>Do not put out the Spirit’s fire. 1 Thessalonians 5:19
On the first day of the church, the Day of Pentecost, 120 believers were gathered together to pray. Jesus had just ascended into Heaven 10 days before. They began to pray. The Holy Spirit came upon them in a visible and tangible way: tongues like fire on their heads, sounds like a rushing wind, and a spontaneous linguistic ability to communicate the Gospel (Acts 2:1-4).
This caused quite a stir among the crowd that day. Jews from the entire known world with different languages and dialects heard the Good News in their native tongue. Their assumption was that this was the result of intoxication (Acts 2:5-13). That’s funny to me. I’ve never seen a drunk master the Rosetta Stone language course.
Peter straightened things out (Acts 2:14-40). Flakey, unreliable Peter presented the Gospel with eloquence. Three thousand people trusted Christ as their Savior that day (Acts 2:41). What an amazing result. What an overwhelming result. It was a miracle.
If the 120 had attended a church planters conference, they would have been instructed to build their core team. They might have been told that 120 was too many to start with. Maybe they should narrow it down to 12 or so. Then, begin to gather small groups of folks to cast vision for their church. They would have advertised their church for months. Then, on kick off Sunday, they would hope for a good, manageable number, but not too many. Three thousand would have been quite unreasonable.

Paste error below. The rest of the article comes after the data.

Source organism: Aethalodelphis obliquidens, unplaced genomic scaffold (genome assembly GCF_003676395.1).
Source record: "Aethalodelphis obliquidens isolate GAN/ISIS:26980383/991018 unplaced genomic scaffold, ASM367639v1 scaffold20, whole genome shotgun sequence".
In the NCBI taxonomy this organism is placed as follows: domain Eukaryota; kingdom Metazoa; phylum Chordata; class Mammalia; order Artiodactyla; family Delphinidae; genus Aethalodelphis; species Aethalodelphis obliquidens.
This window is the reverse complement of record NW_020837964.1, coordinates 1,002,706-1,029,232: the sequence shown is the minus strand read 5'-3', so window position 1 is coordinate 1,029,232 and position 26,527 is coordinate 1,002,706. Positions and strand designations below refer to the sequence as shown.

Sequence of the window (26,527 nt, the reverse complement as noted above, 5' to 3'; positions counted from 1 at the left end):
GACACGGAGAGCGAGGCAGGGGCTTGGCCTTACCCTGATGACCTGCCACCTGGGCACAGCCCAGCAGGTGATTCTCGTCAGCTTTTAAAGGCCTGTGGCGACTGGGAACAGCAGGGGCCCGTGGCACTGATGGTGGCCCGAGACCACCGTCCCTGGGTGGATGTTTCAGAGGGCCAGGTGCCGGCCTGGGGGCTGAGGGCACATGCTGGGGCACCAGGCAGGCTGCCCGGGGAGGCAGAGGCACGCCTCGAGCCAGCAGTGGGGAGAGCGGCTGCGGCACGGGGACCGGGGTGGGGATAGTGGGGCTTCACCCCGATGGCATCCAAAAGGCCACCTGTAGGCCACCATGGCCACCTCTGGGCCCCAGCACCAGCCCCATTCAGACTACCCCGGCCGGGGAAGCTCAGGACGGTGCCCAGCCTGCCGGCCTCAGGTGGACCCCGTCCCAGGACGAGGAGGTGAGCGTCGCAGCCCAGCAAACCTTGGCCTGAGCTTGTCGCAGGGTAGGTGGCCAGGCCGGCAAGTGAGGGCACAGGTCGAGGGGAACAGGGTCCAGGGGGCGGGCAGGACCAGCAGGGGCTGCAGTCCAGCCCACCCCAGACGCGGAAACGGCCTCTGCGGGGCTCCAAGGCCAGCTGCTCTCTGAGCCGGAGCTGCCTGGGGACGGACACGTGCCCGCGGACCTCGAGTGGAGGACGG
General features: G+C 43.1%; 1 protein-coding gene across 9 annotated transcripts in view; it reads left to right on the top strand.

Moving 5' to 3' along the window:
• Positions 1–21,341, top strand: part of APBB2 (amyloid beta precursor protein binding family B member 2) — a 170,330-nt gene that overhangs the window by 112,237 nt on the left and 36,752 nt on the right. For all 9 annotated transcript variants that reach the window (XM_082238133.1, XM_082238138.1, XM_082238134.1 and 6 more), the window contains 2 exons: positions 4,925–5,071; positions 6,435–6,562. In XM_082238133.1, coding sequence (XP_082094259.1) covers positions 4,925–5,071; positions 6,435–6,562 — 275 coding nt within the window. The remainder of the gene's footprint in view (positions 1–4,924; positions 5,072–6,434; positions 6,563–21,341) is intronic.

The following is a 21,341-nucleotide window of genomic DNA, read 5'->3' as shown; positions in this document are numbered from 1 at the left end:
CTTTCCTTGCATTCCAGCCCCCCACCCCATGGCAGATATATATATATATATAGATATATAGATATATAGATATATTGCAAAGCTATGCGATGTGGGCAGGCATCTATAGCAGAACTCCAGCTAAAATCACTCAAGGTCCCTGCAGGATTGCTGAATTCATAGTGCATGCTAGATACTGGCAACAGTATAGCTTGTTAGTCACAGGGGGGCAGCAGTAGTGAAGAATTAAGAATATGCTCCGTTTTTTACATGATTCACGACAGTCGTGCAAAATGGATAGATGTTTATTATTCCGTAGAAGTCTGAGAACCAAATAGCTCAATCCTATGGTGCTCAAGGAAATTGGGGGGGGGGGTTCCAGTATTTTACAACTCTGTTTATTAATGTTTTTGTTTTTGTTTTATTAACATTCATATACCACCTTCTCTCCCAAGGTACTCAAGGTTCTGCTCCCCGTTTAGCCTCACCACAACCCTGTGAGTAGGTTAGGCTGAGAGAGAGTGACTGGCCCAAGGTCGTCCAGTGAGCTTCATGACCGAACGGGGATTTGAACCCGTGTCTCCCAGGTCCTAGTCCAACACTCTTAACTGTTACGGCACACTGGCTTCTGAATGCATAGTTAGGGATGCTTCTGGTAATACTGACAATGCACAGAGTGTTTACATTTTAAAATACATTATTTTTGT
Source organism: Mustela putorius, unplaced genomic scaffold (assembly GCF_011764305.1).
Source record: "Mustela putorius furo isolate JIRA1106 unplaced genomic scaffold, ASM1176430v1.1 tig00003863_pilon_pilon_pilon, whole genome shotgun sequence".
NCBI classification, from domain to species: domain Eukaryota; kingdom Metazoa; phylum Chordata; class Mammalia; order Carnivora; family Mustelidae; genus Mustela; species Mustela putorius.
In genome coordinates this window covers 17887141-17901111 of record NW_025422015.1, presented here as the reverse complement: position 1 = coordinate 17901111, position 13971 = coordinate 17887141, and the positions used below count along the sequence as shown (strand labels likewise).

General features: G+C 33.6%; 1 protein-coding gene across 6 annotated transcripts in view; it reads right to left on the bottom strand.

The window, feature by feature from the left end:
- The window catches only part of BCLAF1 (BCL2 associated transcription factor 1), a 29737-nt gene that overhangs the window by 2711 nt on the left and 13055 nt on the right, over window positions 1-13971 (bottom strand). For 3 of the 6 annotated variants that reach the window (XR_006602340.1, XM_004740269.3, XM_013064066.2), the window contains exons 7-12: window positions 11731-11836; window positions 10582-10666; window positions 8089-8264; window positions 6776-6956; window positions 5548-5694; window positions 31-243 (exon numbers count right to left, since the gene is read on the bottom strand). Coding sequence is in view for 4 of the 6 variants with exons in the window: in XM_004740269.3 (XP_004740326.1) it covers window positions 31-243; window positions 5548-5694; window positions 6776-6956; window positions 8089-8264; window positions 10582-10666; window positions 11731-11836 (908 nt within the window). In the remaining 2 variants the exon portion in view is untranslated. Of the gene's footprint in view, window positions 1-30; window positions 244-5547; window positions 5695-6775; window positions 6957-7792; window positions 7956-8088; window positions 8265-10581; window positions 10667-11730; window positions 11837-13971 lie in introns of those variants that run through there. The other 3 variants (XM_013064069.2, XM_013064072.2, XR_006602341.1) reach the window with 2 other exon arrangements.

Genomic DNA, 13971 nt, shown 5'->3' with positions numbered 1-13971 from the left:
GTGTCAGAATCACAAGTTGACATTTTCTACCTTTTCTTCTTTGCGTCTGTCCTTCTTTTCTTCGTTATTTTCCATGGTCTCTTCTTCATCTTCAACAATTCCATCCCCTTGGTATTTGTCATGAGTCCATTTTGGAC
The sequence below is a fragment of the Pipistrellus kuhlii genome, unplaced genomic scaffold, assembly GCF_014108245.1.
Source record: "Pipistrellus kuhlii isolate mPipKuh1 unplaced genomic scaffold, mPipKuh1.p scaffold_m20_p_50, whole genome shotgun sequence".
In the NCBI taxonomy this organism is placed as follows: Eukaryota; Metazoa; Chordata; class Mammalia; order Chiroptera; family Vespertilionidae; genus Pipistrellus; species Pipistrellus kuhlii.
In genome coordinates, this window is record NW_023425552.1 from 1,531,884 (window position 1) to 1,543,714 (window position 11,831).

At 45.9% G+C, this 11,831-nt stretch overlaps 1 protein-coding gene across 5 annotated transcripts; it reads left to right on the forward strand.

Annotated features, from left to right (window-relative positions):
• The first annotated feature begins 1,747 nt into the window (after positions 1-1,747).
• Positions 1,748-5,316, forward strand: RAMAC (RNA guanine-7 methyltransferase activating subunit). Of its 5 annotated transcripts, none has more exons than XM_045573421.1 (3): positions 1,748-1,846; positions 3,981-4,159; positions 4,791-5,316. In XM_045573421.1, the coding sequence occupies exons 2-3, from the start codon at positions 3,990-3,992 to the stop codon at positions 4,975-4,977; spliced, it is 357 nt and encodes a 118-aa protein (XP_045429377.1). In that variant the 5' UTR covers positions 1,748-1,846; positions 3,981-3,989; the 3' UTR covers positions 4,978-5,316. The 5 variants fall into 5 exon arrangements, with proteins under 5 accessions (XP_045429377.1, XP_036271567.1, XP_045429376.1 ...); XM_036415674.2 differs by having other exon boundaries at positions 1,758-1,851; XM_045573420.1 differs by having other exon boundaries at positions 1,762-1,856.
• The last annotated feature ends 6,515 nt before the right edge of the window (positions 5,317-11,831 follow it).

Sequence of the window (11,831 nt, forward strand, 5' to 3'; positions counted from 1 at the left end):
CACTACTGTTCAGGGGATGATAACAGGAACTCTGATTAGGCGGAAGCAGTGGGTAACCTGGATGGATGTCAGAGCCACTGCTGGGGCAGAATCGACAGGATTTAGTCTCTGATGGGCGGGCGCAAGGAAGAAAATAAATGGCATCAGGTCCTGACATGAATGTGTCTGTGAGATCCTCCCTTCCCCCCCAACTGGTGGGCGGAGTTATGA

There’s the word: reason. Sometimes our reasoning and our low expectations block the Spirit’s work in our lives. Now, don’t get me wrong. I’m not encouraging us to turn off our brains and start acting crazy. God gave us a brain and a book, the Bible, and that is an integral part of our faith. But, how much of the Book do we truly believe?
We only believe the things that we do. We can say that we trust God, yet if we don’t turn to God first, do we truly trust Him or do we just trust ourselves? We can say that prayer is important, yet how often do we pray? (Notice, I didn’t say “how long.”) You get the point.
The Bible tells us that Elijah was “a man just like us” (James 5:17). Elijah prayed that it wouldn’t rain, and it didn’t rain for three and a half years. Elijah faced off with the prophets of Baal on Mount Carmel. He prayed fire down from Heaven (1 Kings 18:16-39). Elijah was a man just like you and me.
Put yourself in Elijah’s shoes. (God did in James 5:17.) What has God directed you to pray? Have you seen much fire from Heaven?
Now, God is probably not directing you to heal the sick or raise the dead (but don’t shut that door). There are many ways that we can block the Spirit’s work. When we’re anxious, do we smoke or drink or eat or anesthetize ourselves with television or internet? The Bible says to “cast your anxiety on Him for He cares for you” (1 Peter 5:7). He even wants to be a part of that.
Maybe there is a bad habit that you need to forsake or a good habit that you need to start. How have you asked God’s Spirit to help you? Maybe you are in the middle of a firestorm emotionally, you are paying a high price, what does the Spirit want to teach you? Even if it’s not your fault, suffering is much too costly to be wasted.
Maybe you just don’t know. Then, pray a dangerous prayer: “Lord, I am available to you.” Then, pay attention to what happens next. God, by His Spirit, wants to be involved in your life. Not as an add-on or another activity, but right in the middle of it. Your hand is on the dial. Let the Spirit flow.
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